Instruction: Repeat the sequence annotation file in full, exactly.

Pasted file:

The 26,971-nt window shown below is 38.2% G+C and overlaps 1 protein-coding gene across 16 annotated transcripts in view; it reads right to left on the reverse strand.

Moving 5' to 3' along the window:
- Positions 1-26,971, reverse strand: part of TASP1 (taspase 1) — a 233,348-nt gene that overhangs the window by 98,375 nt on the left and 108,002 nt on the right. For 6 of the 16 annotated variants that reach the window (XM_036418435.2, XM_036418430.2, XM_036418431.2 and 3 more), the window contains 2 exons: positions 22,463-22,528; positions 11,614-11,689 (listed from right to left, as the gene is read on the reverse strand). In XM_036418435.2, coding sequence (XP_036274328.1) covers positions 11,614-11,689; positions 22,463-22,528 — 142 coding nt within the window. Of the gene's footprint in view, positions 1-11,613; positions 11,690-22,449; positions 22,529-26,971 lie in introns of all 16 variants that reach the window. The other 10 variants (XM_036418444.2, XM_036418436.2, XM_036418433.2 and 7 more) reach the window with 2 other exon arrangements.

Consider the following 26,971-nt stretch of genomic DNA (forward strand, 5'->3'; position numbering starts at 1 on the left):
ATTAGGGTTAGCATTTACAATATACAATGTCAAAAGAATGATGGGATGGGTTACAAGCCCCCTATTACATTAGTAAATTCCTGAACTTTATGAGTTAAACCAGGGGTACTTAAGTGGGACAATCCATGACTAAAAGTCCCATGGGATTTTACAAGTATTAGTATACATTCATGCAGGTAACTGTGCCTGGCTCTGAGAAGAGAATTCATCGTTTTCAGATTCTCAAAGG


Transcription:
The 26,971-nt window shown below is 38.2% G+C and overlaps 1 protein-coding gene across 16 annotated transcripts in view; it reads right to left on the reverse strand.

Moving 5' to 3' along the window:
- Positions 1-26,971, reverse strand: part of TASP1 (taspase 1) — a 233,348-nt gene that overhangs the window by 98,375 nt on the left and 108,002 nt on the right. For 6 of the 16 annotated variants that reach the window (XM_036418435.2, XM_036418430.2, XM_036418431.2 and 3 more), the window contains 2 exons: positions 22,463-22,528; positions 11,614-11,689 (listed from right to left, as the gene is read on the reverse strand). In XM_036418435.2, coding sequence (XP_036274328.1) covers positions 11,614-11,689; positions 22,463-22,528 — 142 coding nt within the window. Of the gene's footprint in view, positions 1-11,613; positions 11,690-22,449; positions 22,529-26,971 lie in introns of all 16 variants that reach the window. The other 10 variants (XM_036418444.2, XM_036418436.2, XM_036418433.2 and 7 more) reach the window with 2 other exon arrangements.

Consider the following 26,971-nt stretch of genomic DNA (forward strand, 5'->3'; position numbering starts at 1 on the left):
ATTAGGGTTAGCATTTACAATATACAATGTCAAAAGAATGATGGGATGGGTTACAAGCCCCCTATTACATTAGTAAATTCCTGAACTTTATGAGTTAAACCAGGGGTACTTAAGTGGGACAATCCATGACTAAAAGTCCCATGGGATTTTACAAGTATTAGTATACATTCATGCAGGTAACTGTGCCTGGCTCTGAGAAGAGAATTCATCGTTTTCAGATTCTCAAAGG